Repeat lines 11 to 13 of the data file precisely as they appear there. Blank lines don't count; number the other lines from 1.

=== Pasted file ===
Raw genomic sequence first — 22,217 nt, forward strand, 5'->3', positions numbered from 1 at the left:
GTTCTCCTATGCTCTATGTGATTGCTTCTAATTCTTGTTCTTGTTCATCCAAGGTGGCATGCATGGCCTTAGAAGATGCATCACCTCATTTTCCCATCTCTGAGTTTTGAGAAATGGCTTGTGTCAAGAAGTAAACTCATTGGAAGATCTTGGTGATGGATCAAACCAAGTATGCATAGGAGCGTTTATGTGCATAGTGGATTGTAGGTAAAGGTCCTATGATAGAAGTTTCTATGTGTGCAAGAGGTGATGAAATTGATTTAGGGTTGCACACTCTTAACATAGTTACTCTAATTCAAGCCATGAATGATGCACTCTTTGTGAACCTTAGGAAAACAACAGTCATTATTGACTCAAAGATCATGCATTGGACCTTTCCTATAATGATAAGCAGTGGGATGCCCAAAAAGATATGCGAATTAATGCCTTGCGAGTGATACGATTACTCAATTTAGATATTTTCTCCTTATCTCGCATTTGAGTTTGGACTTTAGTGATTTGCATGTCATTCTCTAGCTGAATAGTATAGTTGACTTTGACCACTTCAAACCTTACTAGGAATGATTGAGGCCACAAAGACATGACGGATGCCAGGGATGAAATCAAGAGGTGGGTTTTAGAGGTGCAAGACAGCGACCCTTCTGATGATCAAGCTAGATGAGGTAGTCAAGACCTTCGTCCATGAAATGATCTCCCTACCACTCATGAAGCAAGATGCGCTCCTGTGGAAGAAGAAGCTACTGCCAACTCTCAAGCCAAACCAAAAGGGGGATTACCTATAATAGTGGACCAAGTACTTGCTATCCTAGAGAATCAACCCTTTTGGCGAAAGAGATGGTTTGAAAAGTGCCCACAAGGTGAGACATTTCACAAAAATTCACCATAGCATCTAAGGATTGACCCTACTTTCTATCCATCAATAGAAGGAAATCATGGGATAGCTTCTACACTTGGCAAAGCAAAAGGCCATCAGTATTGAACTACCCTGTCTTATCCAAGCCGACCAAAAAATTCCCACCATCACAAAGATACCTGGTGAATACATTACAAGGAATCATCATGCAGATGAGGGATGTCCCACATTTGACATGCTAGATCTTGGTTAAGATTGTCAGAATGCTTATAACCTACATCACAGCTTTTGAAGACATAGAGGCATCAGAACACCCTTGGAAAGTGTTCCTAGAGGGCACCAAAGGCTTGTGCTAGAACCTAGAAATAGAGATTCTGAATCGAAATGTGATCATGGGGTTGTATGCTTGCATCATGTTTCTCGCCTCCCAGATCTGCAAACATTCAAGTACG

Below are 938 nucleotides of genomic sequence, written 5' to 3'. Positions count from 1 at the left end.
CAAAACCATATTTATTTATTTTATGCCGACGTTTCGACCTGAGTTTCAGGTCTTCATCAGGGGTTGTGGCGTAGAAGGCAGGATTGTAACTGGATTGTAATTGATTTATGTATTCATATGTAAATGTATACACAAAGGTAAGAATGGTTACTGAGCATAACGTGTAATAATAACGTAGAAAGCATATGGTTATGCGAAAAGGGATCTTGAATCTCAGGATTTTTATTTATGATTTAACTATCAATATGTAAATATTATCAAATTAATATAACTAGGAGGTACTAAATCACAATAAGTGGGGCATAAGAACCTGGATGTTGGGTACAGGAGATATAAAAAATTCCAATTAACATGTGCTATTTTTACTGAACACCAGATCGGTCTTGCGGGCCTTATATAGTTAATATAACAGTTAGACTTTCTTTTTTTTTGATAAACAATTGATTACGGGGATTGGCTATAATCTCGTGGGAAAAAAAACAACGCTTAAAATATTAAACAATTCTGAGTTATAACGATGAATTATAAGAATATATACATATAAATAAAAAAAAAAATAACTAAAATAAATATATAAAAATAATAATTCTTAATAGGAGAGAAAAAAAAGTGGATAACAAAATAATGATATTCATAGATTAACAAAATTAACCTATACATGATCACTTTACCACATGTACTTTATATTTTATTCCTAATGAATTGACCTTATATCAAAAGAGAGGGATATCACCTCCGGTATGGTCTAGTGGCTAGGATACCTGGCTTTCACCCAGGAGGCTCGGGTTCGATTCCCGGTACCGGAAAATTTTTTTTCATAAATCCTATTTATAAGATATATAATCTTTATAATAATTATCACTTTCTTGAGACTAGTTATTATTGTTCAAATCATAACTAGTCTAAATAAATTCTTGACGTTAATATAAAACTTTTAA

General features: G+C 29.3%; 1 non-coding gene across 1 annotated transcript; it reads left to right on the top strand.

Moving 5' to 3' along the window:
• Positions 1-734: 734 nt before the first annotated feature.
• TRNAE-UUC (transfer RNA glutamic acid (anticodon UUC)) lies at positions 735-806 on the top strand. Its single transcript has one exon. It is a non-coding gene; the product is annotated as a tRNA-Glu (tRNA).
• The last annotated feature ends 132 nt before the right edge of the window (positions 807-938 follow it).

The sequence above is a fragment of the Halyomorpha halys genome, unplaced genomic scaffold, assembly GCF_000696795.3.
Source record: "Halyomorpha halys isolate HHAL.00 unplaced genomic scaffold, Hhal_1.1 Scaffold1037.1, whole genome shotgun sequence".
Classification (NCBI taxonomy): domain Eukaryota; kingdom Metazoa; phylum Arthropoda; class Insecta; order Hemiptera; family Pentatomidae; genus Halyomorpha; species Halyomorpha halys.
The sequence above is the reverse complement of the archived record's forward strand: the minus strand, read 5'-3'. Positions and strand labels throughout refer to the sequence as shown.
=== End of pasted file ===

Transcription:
Source record: "Halyomorpha halys isolate HHAL.00 unplaced genomic scaffold, Hhal_1.1 Scaffold1037.1, whole genome shotgun sequence".
Classification (NCBI taxonomy): domain Eukaryota; kingdom Metazoa; phylum Arthropoda; class Insecta; order Hemiptera; family Pentatomidae; genus Halyomorpha; species Halyomorpha halys.
The sequence above is the reverse complement of the archived record's forward strand: the minus strand, read 5'-3'. Positions and strand labels throughout refer to the sequence as shown.